Geographically, this city is located almost in the very center of Transbaikalia. The famous Pushkin’s line “In the depths of Siberian ores…” is about it: the Decembrists were there in exile. The city got its name in honor of the Chita river, on the banks of which it stands. And on its map there is also Norilskaya street.
Chita was founded in the middle of the 17th century, but under what circumstances – no one knows for certain. There are a variety of legends about this. But who developed the city development plan is known for sure. In the mathematically verified general plan of Dmitry Zavalishin, approved by Emperor Alexander II in 1862, the St. Petersburg scheme of quarters with streets intersecting perpendicularly can be clearly traced.
An the interesting fact is that the horizontal streets were named after the largest Siberian rivers, and the vertical ones – after the cities and villages of Siberia and the Far East.
So, the street that later became Amurskaya was one of the first to appear on the maps of Chita. Today it is not accidentally called a two-kilometer-long monument to the history of the city under the open sky: in Chita it is difficult to find a street that has preserved the same number of centuries-old buildings and the same age of architectural appearance.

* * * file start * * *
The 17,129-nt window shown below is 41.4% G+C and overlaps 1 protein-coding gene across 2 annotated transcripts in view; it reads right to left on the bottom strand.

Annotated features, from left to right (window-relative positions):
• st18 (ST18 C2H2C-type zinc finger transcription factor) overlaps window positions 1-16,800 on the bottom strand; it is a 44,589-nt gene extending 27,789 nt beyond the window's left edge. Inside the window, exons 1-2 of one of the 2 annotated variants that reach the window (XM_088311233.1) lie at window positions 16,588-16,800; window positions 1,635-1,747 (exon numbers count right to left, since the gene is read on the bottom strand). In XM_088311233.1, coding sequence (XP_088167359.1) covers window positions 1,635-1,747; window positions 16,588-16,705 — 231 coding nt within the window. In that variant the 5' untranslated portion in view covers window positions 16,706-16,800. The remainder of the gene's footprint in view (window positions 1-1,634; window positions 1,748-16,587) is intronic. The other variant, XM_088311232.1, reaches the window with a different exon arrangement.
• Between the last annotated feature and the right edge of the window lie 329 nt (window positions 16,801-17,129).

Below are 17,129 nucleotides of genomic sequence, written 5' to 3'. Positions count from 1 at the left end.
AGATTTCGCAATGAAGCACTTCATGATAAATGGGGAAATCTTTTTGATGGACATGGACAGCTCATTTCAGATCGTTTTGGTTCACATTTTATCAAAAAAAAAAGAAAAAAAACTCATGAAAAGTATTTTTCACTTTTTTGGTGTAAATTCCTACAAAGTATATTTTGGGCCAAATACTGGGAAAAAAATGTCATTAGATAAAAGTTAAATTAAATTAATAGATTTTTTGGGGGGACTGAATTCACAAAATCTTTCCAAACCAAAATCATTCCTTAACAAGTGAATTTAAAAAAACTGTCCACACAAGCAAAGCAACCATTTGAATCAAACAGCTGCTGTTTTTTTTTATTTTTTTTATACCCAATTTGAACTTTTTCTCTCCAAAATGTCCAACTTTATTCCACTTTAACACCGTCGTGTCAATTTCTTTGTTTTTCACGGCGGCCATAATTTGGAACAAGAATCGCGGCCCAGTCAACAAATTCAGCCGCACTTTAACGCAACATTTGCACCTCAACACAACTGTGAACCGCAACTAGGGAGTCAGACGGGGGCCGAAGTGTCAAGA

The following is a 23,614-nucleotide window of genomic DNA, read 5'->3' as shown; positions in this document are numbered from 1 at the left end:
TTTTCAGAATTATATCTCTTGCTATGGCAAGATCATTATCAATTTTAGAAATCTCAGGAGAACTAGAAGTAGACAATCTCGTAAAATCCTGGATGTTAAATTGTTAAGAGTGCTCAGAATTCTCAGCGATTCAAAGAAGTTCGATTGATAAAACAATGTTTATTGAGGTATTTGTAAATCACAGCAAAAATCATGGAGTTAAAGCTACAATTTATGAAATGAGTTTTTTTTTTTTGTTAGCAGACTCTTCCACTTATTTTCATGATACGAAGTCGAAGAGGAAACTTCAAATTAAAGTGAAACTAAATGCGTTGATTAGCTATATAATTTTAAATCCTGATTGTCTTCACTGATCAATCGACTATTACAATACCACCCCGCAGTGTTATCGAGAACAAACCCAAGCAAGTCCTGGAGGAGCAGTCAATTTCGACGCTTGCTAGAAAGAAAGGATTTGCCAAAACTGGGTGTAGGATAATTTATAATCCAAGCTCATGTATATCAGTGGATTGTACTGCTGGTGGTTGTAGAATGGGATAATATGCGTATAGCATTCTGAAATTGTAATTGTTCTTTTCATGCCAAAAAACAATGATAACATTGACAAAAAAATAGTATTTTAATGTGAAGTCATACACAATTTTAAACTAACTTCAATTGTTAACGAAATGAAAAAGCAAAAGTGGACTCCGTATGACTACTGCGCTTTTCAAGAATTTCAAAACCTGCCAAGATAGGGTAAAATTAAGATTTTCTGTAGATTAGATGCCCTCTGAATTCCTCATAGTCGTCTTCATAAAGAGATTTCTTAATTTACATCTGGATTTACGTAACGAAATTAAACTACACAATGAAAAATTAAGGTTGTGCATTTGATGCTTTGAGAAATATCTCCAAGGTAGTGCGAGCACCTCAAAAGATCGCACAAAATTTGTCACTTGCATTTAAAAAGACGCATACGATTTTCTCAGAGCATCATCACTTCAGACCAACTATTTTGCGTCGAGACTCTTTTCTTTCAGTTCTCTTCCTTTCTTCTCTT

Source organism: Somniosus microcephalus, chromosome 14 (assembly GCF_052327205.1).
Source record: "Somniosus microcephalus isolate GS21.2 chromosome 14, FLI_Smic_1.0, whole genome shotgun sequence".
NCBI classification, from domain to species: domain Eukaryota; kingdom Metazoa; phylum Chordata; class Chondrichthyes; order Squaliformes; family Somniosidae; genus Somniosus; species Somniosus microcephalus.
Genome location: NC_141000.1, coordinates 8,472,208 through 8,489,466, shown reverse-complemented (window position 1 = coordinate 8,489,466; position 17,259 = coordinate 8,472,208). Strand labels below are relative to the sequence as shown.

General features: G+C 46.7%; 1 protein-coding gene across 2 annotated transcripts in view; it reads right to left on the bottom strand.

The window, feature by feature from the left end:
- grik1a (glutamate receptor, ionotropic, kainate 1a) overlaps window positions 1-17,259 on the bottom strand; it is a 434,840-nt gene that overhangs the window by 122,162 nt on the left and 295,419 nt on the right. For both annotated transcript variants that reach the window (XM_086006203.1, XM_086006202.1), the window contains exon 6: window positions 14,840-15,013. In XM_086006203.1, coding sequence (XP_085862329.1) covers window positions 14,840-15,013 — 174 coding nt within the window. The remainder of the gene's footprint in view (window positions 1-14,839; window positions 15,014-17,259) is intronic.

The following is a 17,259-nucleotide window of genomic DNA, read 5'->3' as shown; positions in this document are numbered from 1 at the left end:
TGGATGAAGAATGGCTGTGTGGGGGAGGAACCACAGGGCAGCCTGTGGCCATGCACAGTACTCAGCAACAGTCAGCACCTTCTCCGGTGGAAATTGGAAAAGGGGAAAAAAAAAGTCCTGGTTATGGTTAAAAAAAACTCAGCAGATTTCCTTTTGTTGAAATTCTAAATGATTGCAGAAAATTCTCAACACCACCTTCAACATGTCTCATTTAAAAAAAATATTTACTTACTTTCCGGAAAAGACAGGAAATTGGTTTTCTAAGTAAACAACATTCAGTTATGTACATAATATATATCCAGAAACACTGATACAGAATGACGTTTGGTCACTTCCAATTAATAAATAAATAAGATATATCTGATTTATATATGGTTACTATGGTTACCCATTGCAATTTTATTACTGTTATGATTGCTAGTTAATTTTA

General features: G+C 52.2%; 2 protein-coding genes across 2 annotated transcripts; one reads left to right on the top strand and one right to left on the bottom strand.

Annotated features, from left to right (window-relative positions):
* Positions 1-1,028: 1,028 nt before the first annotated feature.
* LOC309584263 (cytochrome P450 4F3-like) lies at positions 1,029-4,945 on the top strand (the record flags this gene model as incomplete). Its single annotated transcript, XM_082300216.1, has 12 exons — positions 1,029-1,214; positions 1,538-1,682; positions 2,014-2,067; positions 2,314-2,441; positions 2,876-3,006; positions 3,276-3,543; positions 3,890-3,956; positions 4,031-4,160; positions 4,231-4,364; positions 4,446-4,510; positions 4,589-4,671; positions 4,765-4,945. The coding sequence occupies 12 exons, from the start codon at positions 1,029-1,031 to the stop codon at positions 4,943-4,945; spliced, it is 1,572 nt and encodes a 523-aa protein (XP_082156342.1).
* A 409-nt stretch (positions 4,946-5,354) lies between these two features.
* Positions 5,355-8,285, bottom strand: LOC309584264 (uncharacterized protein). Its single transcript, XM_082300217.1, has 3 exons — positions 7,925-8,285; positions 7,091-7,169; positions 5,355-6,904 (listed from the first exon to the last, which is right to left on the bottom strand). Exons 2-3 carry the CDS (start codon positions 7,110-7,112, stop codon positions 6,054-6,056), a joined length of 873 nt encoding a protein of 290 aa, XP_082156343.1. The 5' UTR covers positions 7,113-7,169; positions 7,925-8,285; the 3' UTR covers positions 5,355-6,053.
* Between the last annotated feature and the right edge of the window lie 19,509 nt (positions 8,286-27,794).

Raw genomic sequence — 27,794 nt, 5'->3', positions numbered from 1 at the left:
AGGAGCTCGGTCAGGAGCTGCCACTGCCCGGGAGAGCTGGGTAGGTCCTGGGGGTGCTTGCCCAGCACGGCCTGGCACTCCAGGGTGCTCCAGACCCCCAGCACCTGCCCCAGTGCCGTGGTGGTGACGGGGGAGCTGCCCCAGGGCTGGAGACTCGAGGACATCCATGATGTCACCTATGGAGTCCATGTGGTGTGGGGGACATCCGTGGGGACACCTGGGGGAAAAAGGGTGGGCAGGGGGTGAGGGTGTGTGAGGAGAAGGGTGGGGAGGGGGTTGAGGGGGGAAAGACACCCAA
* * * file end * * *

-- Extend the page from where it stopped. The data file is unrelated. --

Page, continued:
The other first streets – the future Lenskaya (Anohin), Ingodinskaya and Bolshaya (Lenin) – began being built up in parallel with the Amurskaya one, predetermining the symmetry in the city’s layout.
In Soviet times, the toponymy unique for Russia was not preserved. But the streets named after people appeared on the map of the city: Chkalov, Lermontov, Babushkin, Gorky… By the way, in Chita today there are 98 streets in honor of famous personalities, 20 are named in honor of the heroes of the Soviet Union.
Gaidar street in the Chernovsky district is considered to be the longest one. Its length is more than eight kilometers. In total, the city has 586 streets, 6 squares, 146 lanes, 34 thoroughfares, 5 highways, 3 avenues, 1 one boulevard, and 4 dead ends.
Norilskaya is a rather small and relatively new street in Chita, which organically fits into the logic of the original toponymy. There are several low-rise buildings on one side. On the other side, there is a garage-constructing cooperative and small enterprises. Norilskaya street opens onto Usuglinskaya one, which runs parallel to the Chita river.
Read about Norilskaya streets in other cities in our exclusive A point on the planet section.
Text: Elena Popova, Photo: Vyacheslav Stepanov and open sources